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Expert Financial Analysis and Reporting

Agenus (AGEN: Buy, $6.61) Royalty Deal for QS-21 Adjuvant Use in Two Glaxo Vaccines

Terms of the Royalty Deal

Agenus announced on September 9th that it had signed a royalty transaction with Oberlan Capital from which they will immediately receive $100 million. In return, Oberlan will receive (for a period) 100% of royalties stemming from the use of Agenus’ QS-21 adjuvant in Glaxo’s shingles and malaria prophylactic vaccines. This agreement lasts until all of the principal and interest on the $100 million commitment is paid off. Thereafter, all royalties accrue to Agenus. Also at its option, Agenus has the right to buy back the loan at any time under pre-specified terms. Agenus will receive an additional $15 million in cash after approval of the shingles vaccine by the Food and Drug Administration (FDA), provided such approval does not occur later than June 30, 2018.

Agenus has billed this transaction as non-dilutive presumably because it does not involve the issuance of shares. However, there is really no such thing as a non-dilutive transaction. Let me show you why I say this. Let’s just for the sake of discussion assume that the market would capitalize net income resulting from royalties at 20 times earnings. This means that each $1 million of net income from royalties would add $20 million to market capitalization and of course $10 million would add $200 million. Agenus would be assuming that this $100 million invested in its checkpoint modulator and (possibly) heat shock treatment vaccine core technologies would add more than $200 million of market capitalization. That said, I do view this as a very favorable deal for Agenus.

Kudos to CEO Garo Armen

Being a biotechnology executive can be one of the most demanding jobs on earth and I want to give a tip of the hat to Garo Armen who has struggled long and hard to make Agenus a success. In September of 2013 the stock was selling at $2.85 following one of his typically vicious attacks  by Adam Feuerstein that stated that the Company’s technology (then focused on heat shock vaccines and QS-21) was tired old technology with no value and took his usual hard swipe at Dr. Armen. The stock was at $2.85, there was only $13 million of cash on the balance sheet and was under pressure from short sellers; it looked bleak.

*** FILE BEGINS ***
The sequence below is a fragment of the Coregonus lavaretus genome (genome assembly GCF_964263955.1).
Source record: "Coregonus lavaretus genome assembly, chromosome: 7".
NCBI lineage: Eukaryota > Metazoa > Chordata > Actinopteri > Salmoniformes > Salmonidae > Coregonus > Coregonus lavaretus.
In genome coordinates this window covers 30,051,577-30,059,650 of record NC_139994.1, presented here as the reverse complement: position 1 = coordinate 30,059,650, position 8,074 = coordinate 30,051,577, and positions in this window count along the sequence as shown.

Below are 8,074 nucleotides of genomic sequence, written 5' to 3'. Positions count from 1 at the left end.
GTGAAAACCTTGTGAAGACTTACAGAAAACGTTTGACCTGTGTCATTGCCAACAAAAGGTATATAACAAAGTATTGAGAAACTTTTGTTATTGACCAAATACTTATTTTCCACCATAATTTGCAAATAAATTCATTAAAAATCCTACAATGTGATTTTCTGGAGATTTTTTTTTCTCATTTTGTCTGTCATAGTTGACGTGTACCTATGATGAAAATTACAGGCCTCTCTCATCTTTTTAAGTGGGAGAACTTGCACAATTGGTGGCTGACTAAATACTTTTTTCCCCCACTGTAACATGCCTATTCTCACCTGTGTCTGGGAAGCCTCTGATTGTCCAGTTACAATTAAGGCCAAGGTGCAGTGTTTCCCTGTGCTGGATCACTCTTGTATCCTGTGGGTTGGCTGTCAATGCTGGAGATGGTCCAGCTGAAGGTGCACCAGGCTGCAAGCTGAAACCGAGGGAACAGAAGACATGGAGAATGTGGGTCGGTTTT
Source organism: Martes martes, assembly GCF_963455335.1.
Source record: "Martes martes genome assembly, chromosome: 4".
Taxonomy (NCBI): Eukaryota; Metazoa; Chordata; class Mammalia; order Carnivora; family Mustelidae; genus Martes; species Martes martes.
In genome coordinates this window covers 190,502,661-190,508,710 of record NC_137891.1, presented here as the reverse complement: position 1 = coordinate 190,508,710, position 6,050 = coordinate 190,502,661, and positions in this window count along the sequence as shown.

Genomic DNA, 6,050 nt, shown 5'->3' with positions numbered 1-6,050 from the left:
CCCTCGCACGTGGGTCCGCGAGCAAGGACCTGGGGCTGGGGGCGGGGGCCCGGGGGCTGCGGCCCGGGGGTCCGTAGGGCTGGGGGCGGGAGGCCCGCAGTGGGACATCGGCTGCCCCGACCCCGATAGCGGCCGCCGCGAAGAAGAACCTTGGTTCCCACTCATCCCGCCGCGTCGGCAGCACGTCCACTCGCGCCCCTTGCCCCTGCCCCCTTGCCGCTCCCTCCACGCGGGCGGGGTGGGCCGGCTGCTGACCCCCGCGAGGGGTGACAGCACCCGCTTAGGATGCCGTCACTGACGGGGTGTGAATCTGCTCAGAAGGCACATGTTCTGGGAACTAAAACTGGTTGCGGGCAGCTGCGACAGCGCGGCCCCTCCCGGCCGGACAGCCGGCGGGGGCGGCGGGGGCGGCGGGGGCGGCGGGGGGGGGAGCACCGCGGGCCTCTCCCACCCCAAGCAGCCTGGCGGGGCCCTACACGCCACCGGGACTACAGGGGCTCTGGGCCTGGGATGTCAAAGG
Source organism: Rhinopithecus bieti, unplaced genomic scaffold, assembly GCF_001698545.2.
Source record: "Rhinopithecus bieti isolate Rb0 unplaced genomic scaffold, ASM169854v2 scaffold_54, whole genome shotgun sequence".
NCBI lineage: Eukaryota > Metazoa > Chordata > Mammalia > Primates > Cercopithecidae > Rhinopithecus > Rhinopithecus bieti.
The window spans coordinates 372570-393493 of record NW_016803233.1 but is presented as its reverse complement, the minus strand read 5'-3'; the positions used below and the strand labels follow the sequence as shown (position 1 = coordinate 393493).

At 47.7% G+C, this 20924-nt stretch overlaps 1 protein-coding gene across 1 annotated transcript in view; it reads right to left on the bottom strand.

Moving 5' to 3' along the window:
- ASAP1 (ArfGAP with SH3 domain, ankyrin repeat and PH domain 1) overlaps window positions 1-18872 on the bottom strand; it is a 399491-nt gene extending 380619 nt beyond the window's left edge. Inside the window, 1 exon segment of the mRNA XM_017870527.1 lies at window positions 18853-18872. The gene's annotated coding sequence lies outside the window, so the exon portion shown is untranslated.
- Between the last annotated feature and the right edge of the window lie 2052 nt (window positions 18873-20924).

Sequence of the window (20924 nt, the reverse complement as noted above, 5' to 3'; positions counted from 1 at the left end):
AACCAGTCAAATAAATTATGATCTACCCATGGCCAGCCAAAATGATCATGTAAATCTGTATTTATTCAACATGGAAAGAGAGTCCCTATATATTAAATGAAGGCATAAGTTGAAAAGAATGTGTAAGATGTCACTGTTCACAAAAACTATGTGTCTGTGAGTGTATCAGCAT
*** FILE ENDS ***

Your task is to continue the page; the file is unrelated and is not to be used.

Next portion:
Now here we are two years later and with the brilliant acquisition of 4-Antibody, Agenus has become the leading small company biotech player in checkpoint modulation. The QS-21 program is being monetized as per this royalty agreement. And finally, the Prophage program will likely proceed into phase 3 in glioblastoma either through a partnering deal or by Agenus alone. This deal certainly gives them the option to develop Prophage for glioblastoma on its own.

Balance Sheet is Strong

With this $100 million added to the $140 million of cash on the balance sheet at June 30, 2015, it brings the cash balance to $240 million. The quarterly cash burn has been about $16 million which at this rate means that the Company has enough cash to last for three and one-half years. Pretty amazing as compared to the $13 million in September of 2013. With any degree of success in its checkpoint modulator program we should see significant licensing agreements and milestone payments bolster the cash balance in coming years. Agenus has an exceptionally strong balance sheet in the context of an emerging biotechnology company.

Investment Thesis

I think that Agenus has put together a cutting edge model for an immuno-oncology focused company and of course, immuno-oncology is one of the most dynamic areas of research in the world pharmaceutical industry. It has a leading edge antibody drug development capability with its 4-Antibody subsidiary that makes it a leading player in developing checkpoint modulators. It also has over 20 years’ experience in cancer vaccines. It is also building strong bioinformatics capabilities that will be important for effective use of its immuno-oncology drugs.

The one thing that investors should consider is that many large biotechnology and pharmaceutical firms are far behind in the checkpoint modulator and cancer vaccine space. If they were to acquire Agenus, they could vault to a leadership position. I see a parallel with the Bristol-Myers Squibb decision to acquire Medarex in 2009 for $2.1 billion which led to Bristol becoming the leading factor in the development of checkpoint modulators. My most likely scenario for Agenus is that it is acquired within the next three years and potentially at a Medarex type of valuation or more. The current valuation is about $600 million.

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  1. With the 15% drop in stock price today, at $5.04 AGEN’s market cap is about $425m or only $185m more than its cash.

  2. I would appreciate a recent report on this stock. At current price levels, and with immuno-oncology drugs becoming an increasing focus for large pharmas (the next big thing), any hints of clinical success would make this company a likely and obvious buyout target. Updates on pending news and the timing thereof would be appreciated. The big question, as always, is at what price would management sell?


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